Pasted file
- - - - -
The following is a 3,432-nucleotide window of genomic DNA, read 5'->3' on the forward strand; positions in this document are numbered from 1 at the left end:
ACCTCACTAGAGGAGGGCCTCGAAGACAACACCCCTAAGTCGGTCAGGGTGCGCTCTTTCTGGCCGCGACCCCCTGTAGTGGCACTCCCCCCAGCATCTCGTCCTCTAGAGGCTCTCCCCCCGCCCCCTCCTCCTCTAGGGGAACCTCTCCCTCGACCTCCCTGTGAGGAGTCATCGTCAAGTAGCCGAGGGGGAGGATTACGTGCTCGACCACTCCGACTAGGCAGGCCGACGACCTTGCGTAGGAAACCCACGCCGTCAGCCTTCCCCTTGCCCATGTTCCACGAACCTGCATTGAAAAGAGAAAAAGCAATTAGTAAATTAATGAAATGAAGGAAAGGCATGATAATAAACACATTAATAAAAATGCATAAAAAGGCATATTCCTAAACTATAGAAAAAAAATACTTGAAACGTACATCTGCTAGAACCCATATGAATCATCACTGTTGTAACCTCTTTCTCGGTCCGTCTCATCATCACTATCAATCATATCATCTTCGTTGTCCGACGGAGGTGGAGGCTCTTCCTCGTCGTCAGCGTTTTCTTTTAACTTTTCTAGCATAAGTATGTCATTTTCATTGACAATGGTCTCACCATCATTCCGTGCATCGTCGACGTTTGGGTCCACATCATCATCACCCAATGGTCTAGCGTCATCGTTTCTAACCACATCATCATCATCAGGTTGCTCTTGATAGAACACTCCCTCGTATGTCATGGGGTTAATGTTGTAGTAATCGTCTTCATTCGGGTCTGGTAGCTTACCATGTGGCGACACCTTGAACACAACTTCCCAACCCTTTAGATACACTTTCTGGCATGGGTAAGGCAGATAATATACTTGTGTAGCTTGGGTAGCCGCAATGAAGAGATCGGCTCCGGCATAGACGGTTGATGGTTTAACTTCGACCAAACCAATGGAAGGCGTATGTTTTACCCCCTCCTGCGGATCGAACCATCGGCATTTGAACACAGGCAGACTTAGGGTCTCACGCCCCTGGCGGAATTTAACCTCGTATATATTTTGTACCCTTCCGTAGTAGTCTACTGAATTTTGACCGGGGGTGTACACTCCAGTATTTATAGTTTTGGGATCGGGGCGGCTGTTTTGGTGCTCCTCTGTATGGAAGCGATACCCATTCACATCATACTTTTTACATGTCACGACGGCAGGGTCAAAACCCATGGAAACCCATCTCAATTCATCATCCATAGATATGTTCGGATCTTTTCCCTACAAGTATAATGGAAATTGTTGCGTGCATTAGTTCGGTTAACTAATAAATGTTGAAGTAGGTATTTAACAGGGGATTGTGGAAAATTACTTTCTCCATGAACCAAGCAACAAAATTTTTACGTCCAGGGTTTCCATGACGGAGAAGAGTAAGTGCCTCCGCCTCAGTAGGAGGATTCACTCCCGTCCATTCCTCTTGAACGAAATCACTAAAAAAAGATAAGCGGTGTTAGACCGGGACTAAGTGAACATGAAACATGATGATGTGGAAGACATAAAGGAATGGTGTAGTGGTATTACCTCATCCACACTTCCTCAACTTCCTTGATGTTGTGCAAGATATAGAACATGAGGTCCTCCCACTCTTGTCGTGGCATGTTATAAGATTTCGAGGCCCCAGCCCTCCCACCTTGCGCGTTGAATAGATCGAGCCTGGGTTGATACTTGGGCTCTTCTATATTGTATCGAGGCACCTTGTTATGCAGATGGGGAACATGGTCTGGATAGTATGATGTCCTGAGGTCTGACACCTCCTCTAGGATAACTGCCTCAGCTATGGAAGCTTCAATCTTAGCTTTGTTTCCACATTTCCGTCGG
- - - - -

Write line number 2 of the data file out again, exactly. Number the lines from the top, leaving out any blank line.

ACCTCACTAGAGGAGGGCCTCGAAGACAACACCCCTAAGTCGGTCAGGGTGCGCTCTTTCTGGCCGCGACCCCCTGTAGTGGCACTCCCCCCAGCATCTCGTCCTCTAGAGGCTCTCCCCCCGCCCCCTCCTCCTCTAGGGGAACCTCTCCCTCGACCTCCCTGTGAGGAGTCATCGTCAAGTAGCCGAGGGGGAGGATTACGTGCTCGACCACTCCGACTAGGCAGGCCGACGACCTTGCGTAGGAAACCCACGCCGTCAGCCTTCCCCTTGCCCATGTTCCACGAACCTGCATTGAAAAGAGAAAAAGCAATTAGTAAATTAATGAAATGAAGGAAAGGCATGATAATAAACACATTAATAAAAATGCATAAAAAGGCATATTCCTAAACTATAGAAAAAAAATACTTGAAACGTACATCTGCTAGAACCCATATGAATCATCACTGTTGTAACCTCTTTCTCGGTCCGTCTCATCATCACTATCAATCATATCATCTTCGTTGTCCGACGGAGGTGGAGGCTCTTCCTCGTCGTCAGCGTTTTCTTTTAACTTTTCTAGCATAAGTATGTCATTTTCATTGACAATGGTCTCACCATCATTCCGTGCATCGTCGACGTTTGGGTCCACATCATCATCACCCAATGGTCTAGCGTCATCGTTTCTAACCACATCATCATCATCAGGTTGCTCTTGATAGAACACTCCCTCGTATGTCATGGGGTTAATGTTGTAGTAATCGTCTTCATTCGGGTCTGGTAGCTTACCATGTGGCGACACCTTGAACACAACTTCCCAACCCTTTAGATACACTTTCTGGCATGGGTAAGGCAGATAATATACTTGTGTAGCTTGGGTAGCCGCAATGAAGAGATCGGCTCCGGCATAGACGGTTGATGGTTTAACTTCGACCAAACCAATGGAAGGCGTATGTTTTACCCCCTCCTGCGGATCGAACCATCGGCATTTGAACACAGGCAGACTTAGGGTCTCACGCCCCTGGCGGAATTTAACCTCGTATATATTTTGTACCCTTCCGTAGTAGTCTACTGAATTTTGACCGGGGGTGTACACTCCAGTATTTATAGTTTTGGGATCGGGGCGGCTGTTTTGGTGCTCCTCTGTATGGAAGCGATACCCATTCACATCATACTTTTTACATGTCACGACGGCAGGGTCAAAACCCATGGAAACCCATCTCAATTCATCATCCATAGATATGTTCGGATCTTTTCCCTACAAGTATAATGGAAATTGTTGCGTGCATTAGTTCGGTTAACTAATAAATGTTGAAGTAGGTATTTAACAGGGGATTGTGGAAAATTACTTTCTCCATGAACCAAGCAACAAAATTTTTACGTCCAGGGTTTCCATGACGGAGAAGAGTAAGTGCCTCCGCCTCAGTAGGAGGATTCACTCCCGTCCATTCCTCTTGAACGAAATCACTAAAAAAAGATAAGCGGTGTTAGACCGGGACTAAGTGAACATGAAACATGATGATGTGGAAGACATAAAGGAATGGTGTAGTGGTATTACCTCATCCACACTTCCTCAACTTCCTTGATGTTGTGCAAGATATAGAACATGAGGTCCTCCCACTCTTGTCGTGGCATGTTATAAGATTTCGAGGCCCCAGCCCTCCCACCTTGCGCGTTGAATAGATCGAGCCTGGGTTGATACTTGGGCTCTTCTATATTGTATCGAGGCACCTTGTTATGCAGATGGGGAACATGGTCTGGATAGTATGATGTCCTGAGGTCTGACACCTCCTCTAGGATAACTGCCTCAGCTATGGAAGCTTCAATCTTAGCTTTGTTTCCACATTTCCGTCGG